It’s no secret that most data centers today are too complicated, too labor-intensive to manage and too expensive to run. Study after study confirms that businesses of all sizes are looking for ways to address these issues. One of the most appealing methods of achieving these goals is by moving to a software-defined data center (SDDC). With this model, a combination of virtualization, software-defined networking, software-defined storage, and management and orchestration software work together.
With software-defined infrastructure, IT staff can provision and manage both virtual and physical resources through software. Flexibility and agility are the main benefits. While the traditional process of changing or implementing a new service typically involves several manual steps by different teams that are loosely integrated, SDDC provides a central view of the entire environment. In addition, resources can be managed at a granular level.
Clearly, software-defined infrastructure holds great appeal. According to 451 Research, 21 percent of enterprises have already implemented software-defined infrastructure of some type, and 40 percent more are in the proof-of-concept phase.
While SDDC goes a long way toward improving flexibility and agility, not all businesses are ready to take the plunge. For these companies, moving some infrastructure to a converged infrastructure is a good first step. Not only does converged infrastructure use the same concept of pooling and sharing IT resources, but it introduces virtualization and centralized software-based management into the environment. For IT departments that are dealing with cultural shifts, converged infrastructure can be an important step.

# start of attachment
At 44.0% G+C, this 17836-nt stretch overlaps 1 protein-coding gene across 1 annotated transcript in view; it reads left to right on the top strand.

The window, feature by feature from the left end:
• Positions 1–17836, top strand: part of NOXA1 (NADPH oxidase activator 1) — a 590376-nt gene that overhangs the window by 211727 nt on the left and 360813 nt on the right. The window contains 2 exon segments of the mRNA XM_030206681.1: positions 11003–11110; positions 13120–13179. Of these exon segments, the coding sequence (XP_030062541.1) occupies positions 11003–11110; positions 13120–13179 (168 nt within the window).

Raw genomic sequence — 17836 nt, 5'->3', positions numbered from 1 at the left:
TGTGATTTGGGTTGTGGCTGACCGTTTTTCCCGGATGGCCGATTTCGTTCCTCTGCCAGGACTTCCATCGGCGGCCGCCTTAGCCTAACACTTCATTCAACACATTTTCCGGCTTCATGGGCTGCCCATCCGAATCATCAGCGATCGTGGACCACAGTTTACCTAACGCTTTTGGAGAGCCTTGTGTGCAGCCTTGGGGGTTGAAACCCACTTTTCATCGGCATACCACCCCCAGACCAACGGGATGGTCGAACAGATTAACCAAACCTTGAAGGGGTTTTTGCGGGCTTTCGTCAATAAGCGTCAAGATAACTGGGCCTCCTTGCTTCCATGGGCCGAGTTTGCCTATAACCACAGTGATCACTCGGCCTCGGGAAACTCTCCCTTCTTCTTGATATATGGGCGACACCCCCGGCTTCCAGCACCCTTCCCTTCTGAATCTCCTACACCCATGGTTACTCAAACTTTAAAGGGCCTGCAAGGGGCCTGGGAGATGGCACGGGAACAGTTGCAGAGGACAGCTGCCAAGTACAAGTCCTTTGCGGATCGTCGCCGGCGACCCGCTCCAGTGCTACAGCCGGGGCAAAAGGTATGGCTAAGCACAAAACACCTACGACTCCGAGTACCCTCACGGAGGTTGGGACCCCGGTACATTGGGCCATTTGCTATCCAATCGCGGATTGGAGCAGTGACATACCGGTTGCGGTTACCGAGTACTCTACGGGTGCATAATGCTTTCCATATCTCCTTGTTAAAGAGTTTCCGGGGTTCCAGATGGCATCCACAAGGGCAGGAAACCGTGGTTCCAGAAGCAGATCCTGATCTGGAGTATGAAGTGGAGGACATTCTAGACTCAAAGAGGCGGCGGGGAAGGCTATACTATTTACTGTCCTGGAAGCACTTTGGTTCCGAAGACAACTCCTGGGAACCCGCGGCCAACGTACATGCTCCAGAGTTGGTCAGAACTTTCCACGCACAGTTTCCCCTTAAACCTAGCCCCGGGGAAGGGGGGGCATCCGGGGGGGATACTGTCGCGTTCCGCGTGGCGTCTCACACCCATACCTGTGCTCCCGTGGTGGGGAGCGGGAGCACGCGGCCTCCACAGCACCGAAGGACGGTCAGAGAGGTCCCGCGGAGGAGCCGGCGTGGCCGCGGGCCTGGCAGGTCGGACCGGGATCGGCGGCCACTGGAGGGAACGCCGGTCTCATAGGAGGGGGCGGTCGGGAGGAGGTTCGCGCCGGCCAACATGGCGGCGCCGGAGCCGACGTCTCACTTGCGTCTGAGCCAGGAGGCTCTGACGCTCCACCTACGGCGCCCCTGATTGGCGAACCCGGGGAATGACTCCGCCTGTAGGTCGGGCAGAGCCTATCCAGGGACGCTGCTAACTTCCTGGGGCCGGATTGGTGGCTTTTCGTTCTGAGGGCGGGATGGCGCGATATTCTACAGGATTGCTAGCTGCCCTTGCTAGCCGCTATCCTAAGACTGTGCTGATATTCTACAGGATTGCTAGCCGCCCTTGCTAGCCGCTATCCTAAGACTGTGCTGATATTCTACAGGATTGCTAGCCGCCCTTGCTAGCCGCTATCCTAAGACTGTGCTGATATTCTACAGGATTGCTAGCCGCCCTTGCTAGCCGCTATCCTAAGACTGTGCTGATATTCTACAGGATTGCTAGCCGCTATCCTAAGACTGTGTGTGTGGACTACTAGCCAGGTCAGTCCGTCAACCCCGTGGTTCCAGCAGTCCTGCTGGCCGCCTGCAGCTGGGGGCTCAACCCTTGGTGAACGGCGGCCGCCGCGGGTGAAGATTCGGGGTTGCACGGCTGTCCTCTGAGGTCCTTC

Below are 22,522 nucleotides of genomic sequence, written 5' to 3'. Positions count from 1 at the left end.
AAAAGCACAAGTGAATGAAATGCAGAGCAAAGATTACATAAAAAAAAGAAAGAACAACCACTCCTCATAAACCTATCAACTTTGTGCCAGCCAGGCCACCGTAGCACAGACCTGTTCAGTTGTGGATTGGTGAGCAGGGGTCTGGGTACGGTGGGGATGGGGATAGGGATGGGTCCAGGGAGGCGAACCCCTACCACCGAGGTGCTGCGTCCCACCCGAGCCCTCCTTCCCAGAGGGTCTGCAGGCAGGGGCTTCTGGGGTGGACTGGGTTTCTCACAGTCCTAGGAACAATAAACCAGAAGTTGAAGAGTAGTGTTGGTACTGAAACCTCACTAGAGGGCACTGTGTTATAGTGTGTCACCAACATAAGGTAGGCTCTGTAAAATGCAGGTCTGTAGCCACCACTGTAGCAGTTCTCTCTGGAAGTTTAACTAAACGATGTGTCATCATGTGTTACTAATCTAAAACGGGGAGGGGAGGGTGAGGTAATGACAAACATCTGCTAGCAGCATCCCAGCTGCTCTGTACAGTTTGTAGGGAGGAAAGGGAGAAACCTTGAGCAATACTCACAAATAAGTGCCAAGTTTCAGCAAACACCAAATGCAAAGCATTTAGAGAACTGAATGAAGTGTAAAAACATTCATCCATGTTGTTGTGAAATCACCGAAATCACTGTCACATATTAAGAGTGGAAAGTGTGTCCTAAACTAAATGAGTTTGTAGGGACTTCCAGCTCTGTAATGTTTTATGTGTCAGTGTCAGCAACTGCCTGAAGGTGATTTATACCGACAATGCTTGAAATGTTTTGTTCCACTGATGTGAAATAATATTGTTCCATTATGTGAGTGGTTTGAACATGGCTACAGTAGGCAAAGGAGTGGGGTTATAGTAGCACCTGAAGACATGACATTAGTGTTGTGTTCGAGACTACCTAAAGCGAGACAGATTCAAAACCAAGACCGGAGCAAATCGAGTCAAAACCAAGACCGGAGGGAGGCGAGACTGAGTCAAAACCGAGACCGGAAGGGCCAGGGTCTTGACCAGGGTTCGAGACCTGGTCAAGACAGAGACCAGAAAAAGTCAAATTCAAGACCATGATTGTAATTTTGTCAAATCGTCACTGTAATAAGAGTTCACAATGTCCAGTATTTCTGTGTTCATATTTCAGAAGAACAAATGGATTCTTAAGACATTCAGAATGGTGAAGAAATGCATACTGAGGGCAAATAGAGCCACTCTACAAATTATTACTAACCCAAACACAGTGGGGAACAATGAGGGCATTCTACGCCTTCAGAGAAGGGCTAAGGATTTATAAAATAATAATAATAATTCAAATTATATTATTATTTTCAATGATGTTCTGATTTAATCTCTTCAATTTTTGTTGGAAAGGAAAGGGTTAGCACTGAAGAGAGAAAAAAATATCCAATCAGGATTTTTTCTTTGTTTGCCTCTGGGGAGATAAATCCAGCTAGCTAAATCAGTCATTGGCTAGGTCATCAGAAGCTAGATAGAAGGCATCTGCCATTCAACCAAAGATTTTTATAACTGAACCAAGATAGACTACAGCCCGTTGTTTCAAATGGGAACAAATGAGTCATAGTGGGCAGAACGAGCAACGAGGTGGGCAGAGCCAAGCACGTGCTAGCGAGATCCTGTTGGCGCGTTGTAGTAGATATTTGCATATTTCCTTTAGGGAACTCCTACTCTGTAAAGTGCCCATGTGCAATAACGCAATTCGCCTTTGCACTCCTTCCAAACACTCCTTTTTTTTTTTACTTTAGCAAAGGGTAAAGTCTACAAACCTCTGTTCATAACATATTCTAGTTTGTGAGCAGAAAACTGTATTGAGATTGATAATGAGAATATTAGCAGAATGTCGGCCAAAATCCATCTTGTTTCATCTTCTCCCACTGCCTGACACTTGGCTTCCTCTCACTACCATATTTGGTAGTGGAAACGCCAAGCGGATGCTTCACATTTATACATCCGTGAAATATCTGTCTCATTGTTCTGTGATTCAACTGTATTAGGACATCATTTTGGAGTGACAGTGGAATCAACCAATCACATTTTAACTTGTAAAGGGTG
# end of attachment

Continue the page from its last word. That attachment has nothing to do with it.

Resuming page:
Converged infrastructure solutions also can help IT departments that have already taken steps toward implementing software-defined infrastructure achieve more benefits. One of the biggest benefits is the converged infrastructure’s software-based management console, which can work seamlessly if neither the SDDC nor converged infrastructure’s software is proprietary.
“It provides a unified management interface to the hardware that can be integrated cleanly into the management tools that are running the SDDC for them,” explains John Burke, a principal research analyst with Nemertes Research. “That way, you only have one thing to connect to the SDDC, which should really simplify management of the entire infrastructure.”
Converged infrastructure also helps automate the management of hardware—an unavoidable part of any data center that typically can be somewhat difficult to manage.
For example, when adding a new server, the infrastructure has to find a way to make that new resource available to the software layers. With a converged infrastructure, that happens automatically. The management layer notices the server and configures it according to the defined policy. It then makes those resources available to the hypervisor and immediately becomes part of the SDDC. Without a converged infrastructure, IT staff would have to manually configure the layers until the hypervisor level.
While both converged infrastructure and software-defined infrastructure offer significant benefits to organizations of all sizes, they provide the most benefits when used together.
If at all possible, Burke says, don’t buy them independently: “Let your choice for one be guided by your choice for the other.”
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